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    [I mis-spooled them on the reel again though and lost the last foot of my roll. I have the hardest time with 35mm film.[/QUOTE]
    *******
    Give it time. You'll get the hang of it. Most do.

    One thing about temp control with D23: Since it has just one developing ingredient, and since metol is very linear, time temp/charts work fine. I copied mine from an old Ilford Encylopedia of Photography.

    And be sure to put the replenisher in your jug whilst the film is developing. Then pour the D23 back in when development is finished. Discard any excess D23.

    If the D23 gets too gunky-looking for your taste, filter it through a coffee filter. I have heard of people using a liter of D23 for more than a year or so and it got to looking like swamp water with no apparent effect. But with 3/4 liter and just 1/3 liter of DK-25R, you should be o.k in that.
     
  14. Photo Engineer

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    Go to a gun store and buy a cheap powder scale or balance. They come in at under $50 and can weigh in grams or grains.

    PE
     
  15. Anscojohn

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    Just don't mistake your metol for Bullseye:tongue:
     
  16. BetterSense

    BetterSense Member

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  17. Anscojohn

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    It should be 20 gm per liter. I do not know where my head was when I posted 15 gms. Someplace not needing a safelight, to be sure. I do not see any reason why the additional cannot be added. But experts should be able to answer authoritatively.
     
  18. BetterSense

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    I'm sure it's fine. I just mixed up a new batch tonight using the fancy electronic scales at work; I'll just put 5 more grams in.
     
  19. gainer

    gainer Subscriber

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    If Google was being properly correct, it would have said "50.000000 grains = 3.2300455 grams". We can use one fewer significant figures in the grains.
    In 1973 when I wrote "Kitchen Tested Soups" for Petersen's, I showed eamples of the kind of variation one might expect in volumetric measurements, both by weighing 10 samoles of each of the chemicals I used, and by demonstrating photographically the effects that variations very much greater than those I measured might have on volumetrically measured D-76. I went through the arguments that PE voiced much later. Being very precise in measurements won't eliminate most of our failures, and even 10% measurement errors won't cause most of those failures. Common sense should prevail over uncommon nonsense. If you don't know which of your measurements are critical for accuracy, it's time to do some experiments or at least some study. Even if you weigh everything to the milligram, that is useful knowledge.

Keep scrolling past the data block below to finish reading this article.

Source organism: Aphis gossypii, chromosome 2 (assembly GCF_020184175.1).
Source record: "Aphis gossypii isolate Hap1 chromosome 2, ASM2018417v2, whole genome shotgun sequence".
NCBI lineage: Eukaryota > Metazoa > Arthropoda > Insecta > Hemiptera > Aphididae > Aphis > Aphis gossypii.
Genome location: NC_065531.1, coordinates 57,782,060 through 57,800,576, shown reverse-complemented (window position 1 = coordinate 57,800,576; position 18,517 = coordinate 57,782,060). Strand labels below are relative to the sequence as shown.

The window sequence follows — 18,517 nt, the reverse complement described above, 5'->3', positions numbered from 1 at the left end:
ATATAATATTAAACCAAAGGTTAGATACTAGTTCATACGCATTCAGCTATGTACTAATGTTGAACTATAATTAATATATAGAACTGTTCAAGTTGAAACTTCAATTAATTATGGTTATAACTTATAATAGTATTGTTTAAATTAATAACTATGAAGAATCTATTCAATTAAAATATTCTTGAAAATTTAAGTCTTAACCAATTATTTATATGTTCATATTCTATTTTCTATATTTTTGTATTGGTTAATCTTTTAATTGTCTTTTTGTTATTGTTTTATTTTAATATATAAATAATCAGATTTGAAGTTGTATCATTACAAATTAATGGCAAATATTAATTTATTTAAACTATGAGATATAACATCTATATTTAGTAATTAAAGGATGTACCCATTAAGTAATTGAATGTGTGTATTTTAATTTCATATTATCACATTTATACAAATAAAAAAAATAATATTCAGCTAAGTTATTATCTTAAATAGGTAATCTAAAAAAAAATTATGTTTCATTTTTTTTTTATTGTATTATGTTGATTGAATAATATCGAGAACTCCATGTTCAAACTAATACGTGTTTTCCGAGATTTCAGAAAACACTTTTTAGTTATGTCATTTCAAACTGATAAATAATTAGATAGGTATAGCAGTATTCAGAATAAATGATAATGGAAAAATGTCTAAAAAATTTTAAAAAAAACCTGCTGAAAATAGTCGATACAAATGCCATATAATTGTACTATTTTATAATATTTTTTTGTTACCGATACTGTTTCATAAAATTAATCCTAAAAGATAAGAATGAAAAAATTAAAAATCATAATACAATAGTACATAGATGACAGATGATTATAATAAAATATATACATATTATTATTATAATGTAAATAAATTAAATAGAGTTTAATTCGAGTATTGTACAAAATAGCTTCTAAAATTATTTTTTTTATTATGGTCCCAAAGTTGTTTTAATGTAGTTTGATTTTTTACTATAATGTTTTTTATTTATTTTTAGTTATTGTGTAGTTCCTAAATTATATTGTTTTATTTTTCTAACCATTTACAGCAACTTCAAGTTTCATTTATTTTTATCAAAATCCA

20. neelin

    neelin Member

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    After 30+ years as a construction contractor, I think this is one of the (many) universal general truths I learned. Just about anyone can make a very good home-handyman job. A true craftsman can do it with amazing speed. One of the reasons why is he inherently knows what level of precision & accuracy is needed for every component, and not everything has to be NASA ready to do a perfect job.

    On the teaspoon method, I'm limited by my primitive precision scale and something like Phenidone (used in small quantities ususally) is 53 "nip" teaspoons per 2.5grams. Coinage makes for cheap precise counterweights. (yes, I could buy a scale, but that's too easy)
    robert
     
  21. Anscojohn

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    I read Gadget Gainer's article years ago and I believe I still have the mag in a box downstairs. When ye olde darkroom rats would say the formula for D23 is an ounce of elon and a pound of sodium sulfite in a gallon of water, the sulfite was a coupla hounces heavy. I guess if they used D23 1:1 or 1:3 it didn't matter much. I, however, have used spoon measures for years and get my D23 and DK25R "close enough for gummint work, it seems to me." In several ways, I think D23 is very forgiving of we poor mortals. But I do have scales and I do check every now and then.